Sandalwood that mimics sandalwood could stimulate hair growth in humans

A chemical that mimics sandalwood has shown that it has the ability to stimulate hair growth in people find a new study. This brings hope for people who lose hair worldwide.

Researchers at the Monasterium Laboratory, Münster, have expressed the hope that this new chemical could effectively treat hair loss and try to test the drug for its effectiveness on human volunteers. Professor Ralf Paus, a scientist at the University of Manchester who led the research, called this an "astonishing finding." He said that this widely used fragrance that is used cosmetically in many products has been seen for the first time to be a "normal" human mini organ. [a hair]. "The team discovered that there was a chemical pathway in the hair follicles affected by this substance, which promoted hair growth and also delayed the death of the follicles." The results of the study appeared in the latest issue of the journal. Nature Communications.

The chemical in question is Sandalore. The chemical is used to make perfumes and soaps to reproduce the smell of sandalwood. The team noticed that this fragrance stimulates chemical cells in the nose. The team discovered that not only cells in the nasal passages stimulate these chemicals also other cells in the body, such as hair follicles.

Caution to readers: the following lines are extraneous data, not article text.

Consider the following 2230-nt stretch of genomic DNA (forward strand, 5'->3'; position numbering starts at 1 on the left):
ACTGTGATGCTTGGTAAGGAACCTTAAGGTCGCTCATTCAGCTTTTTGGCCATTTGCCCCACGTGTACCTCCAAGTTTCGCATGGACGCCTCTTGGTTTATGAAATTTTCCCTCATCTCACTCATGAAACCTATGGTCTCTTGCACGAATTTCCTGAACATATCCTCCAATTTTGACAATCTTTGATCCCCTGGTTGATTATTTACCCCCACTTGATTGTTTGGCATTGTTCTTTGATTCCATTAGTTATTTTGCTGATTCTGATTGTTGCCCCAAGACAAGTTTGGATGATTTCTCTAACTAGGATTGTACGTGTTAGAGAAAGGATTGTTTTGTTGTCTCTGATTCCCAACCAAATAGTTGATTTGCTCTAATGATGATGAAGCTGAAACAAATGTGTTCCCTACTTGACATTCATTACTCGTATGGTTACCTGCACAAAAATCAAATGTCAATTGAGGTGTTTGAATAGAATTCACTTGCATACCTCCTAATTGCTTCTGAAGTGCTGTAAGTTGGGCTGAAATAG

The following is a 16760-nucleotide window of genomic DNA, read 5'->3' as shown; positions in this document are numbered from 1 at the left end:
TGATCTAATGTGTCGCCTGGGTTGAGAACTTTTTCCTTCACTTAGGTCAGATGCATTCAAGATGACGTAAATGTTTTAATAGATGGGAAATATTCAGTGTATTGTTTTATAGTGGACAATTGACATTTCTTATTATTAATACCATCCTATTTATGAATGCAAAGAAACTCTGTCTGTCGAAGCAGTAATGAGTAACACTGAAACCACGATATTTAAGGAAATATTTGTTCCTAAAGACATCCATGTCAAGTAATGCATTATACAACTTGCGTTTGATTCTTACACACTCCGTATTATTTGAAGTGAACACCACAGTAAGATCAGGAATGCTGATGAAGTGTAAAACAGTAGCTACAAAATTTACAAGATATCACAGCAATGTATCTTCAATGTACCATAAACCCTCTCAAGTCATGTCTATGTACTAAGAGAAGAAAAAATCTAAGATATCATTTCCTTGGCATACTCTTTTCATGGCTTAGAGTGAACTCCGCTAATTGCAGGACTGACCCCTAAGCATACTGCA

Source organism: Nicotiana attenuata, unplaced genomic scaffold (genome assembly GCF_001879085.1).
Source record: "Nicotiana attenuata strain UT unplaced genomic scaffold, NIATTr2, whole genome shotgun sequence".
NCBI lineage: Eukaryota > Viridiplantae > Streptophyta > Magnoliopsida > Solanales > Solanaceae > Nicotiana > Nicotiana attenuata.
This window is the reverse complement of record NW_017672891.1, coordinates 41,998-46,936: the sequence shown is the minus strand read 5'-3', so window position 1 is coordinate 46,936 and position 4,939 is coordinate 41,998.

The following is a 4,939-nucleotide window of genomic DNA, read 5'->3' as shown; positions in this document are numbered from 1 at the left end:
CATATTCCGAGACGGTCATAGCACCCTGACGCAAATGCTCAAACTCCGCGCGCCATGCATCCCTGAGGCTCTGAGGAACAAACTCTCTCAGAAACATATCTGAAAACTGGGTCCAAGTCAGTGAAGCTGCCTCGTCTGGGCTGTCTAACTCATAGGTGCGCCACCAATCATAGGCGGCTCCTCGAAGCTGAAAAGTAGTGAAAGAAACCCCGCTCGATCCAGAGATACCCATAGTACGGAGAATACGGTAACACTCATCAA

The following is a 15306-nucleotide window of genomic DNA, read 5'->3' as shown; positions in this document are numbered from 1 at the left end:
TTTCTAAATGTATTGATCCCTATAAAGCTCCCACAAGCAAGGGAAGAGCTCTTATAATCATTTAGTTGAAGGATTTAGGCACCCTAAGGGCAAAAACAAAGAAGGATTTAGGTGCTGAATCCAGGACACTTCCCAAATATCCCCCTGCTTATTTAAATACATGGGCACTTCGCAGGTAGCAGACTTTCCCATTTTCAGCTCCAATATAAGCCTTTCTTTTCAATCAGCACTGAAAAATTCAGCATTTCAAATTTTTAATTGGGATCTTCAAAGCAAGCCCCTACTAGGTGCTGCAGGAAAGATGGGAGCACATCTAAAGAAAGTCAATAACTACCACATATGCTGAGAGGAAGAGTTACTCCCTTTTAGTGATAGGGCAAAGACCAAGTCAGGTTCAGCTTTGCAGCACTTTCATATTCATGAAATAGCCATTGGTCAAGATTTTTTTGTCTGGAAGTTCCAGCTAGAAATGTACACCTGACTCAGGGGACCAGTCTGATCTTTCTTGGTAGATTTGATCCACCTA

Red sandal wood. Image credits: Rifad / Shutterstock

Red sandal wood. Image credits: Rifad / Shutterstock

They noted that there is a receptor called OR2AT4 that can be stimulated by Sandalore. This receptor was found in the outer layers of the hair follicles. They explain that the hair follicle receptors are able to 'smell' the chemical & # 39; with their special receptors. When applied over the outer scalp tissues, Sandalore could reduce hair fall or follicular death and stimulate new hair growth. The results were clinically significant, the researchers say.

This study was sponsored by a company in Italy – Giuliani Pharma S.p.A., which provides Sandalore with a cosmetic product to stimulate her, said Pope. Scalp tissues were taken for this study from patients undergoing face lift surgery. The tissues were exposed to Sandalore or to a rose-like scent Phenirat. Phenirat is known as an OR2AT4 blocker. Within 6 days, hair growth was observed in the tissues exposed to Sandalore. Pope explained that this was followed by a "very small, short and preliminary clinical pilot study" with only 20 female volunteers who were given Sandalore on their scalp. Larger clinical trials are expected to start next year, Pope said.


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